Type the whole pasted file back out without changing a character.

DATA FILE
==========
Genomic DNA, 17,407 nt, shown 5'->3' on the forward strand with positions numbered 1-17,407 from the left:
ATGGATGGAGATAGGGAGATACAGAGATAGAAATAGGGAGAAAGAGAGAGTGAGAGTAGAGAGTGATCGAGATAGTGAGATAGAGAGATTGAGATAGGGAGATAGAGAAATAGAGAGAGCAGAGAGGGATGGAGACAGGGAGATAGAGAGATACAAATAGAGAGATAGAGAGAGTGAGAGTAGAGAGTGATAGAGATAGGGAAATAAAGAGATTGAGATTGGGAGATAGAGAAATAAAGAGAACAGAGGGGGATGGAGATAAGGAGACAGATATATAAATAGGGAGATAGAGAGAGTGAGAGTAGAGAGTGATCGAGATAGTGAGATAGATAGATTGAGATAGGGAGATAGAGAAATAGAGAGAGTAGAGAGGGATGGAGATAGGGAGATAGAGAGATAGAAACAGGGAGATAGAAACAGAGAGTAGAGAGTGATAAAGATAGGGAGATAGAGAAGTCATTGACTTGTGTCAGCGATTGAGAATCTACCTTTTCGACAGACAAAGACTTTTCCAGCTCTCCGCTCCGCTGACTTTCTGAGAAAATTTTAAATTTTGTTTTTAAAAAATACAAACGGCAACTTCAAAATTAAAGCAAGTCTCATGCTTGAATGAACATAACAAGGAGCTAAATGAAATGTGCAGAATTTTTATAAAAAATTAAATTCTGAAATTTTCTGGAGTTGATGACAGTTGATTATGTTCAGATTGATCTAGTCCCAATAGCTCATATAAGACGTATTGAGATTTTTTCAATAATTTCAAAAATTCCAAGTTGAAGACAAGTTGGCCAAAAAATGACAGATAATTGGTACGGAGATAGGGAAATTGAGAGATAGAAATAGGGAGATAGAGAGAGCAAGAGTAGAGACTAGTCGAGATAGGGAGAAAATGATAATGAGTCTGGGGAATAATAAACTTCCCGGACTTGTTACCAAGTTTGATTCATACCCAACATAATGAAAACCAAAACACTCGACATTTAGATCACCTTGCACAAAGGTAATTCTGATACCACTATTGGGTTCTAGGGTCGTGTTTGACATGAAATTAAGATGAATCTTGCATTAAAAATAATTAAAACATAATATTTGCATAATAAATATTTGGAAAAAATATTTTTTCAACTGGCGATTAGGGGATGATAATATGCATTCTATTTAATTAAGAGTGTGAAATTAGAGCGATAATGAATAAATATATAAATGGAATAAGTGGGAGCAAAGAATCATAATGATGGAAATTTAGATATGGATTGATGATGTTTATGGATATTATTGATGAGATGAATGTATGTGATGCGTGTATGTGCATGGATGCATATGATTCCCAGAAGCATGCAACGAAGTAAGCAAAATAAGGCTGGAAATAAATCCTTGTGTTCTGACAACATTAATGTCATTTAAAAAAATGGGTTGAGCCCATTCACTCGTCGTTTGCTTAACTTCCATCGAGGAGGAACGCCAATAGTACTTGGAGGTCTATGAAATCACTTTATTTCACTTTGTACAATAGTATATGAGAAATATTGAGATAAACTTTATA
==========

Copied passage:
Genomic DNA, 17,407 nt, shown 5'->3' on the forward strand with positions numbered 1-17,407 from the left:
ATGGATGGAGATAGGGAGATACAGAGATAGAAATAGGGAGAAAGAGAGAGTGAGAGTAGAGAGTGATCGAGATAGTGAGATAGAGAGATTGAGATAGGGAGATAGAGAAATAGAGAGAGCAGAGAGGGATGGAGACAGGGAGATAGAGAGATACAAATAGAGAGATAGAGAGAGTGAGAGTAGAGAGTGATAGAGATAGGGAAATAAAGAGATTGAGATTGGGAGATAGAGAAATAAAGAGAACAGAGGGGGATGGAGATAAGGAGACAGATATATAAATAGGGAGATAGAGAGAGTGAGAGTAGAGAGTGATCGAGATAGTGAGATAGATAGATTGAGATAGGGAGATAGAGAAATAGAGAGAGTAGAGAGGGATGGAGATAGGGAGATAGAGAGATAGAAACAGGGAGATAGAAACAGAGAGTAGAGAGTGATAAAGATAGGGAGATAGAGAAGTCATTGACTTGTGTCAGCGATTGAGAATCTACCTTTTCGACAGACAAAGACTTTTCCAGCTCTCCGCTCCGCTGACTTTCTGAGAAAATTTTAAATTTTGTTTTTAAAAAATACAAACGGCAACTTCAAAATTAAAGCAAGTCTCATGCTTGAATGAACATAACAAGGAGCTAAATGAAATGTGCAGAATTTTTATAAAAAATTAAATTCTGAAATTTTCTGGAGTTGATGACAGTTGATTATGTTCAGATTGATCTAGTCCCAATAGCTCATATAAGACGTATTGAGATTTTTTCAATAATTTCAAAAATTCCAAGTTGAAGACAAGTTGGCCAAAAAATGACAGATAATTGGTACGGAGATAGGGAAATTGAGAGATAGAAATAGGGAGATAGAGAGAGCAAGAGTAGAGACTAGTCGAGATAGGGAGAAAATGATAATGAGTCTGGGGAATAATAAACTTCCCGGACTTGTTACCAAGTTTGATTCATACCCAACATAATGAAAACCAAAACACTCGACATTTAGATCACCTTGCACAAAGGTAATTCTGATACCACTATTGGGTTCTAGGGTCGTGTTTGACATGAAATTAAGATGAATCTTGCATTAAAAATAATTAAAACATAATATTTGCATAATAAATATTTGGAAAAAATATTTTTTCAACTGGCGATTAGGGGATGATAATATGCATTCTATTTAATTAAGAGTGTGAAATTAGAGCGATAATGAATAAATATATAAATGGAATAAGTGGGAGCAAAGAATCATAATGATGGAAATTTAGATATGGATTGATGATGTTTATGGATATTATTGATGAGATGAATGTATGTGATGCGTGTATGTGCATGGATGCATATGATTCCCAGAAGCATGCAACGAAGTAAGCAAAATAAGGCTGGAAATAAATCCTTGTGTTCTGACAACATTAATGTCATTTAAAAAAATGGGTTGAGCCCATTCACTCGTCGTTTGCTTAACTTCCATCGAGGAGGAACGCCAATAGTACTTGGAGGTCTATGAAATCACTTTATTTCACTTTGTACAATAGTATATGAGAAATATTGAGATAAACTTTATA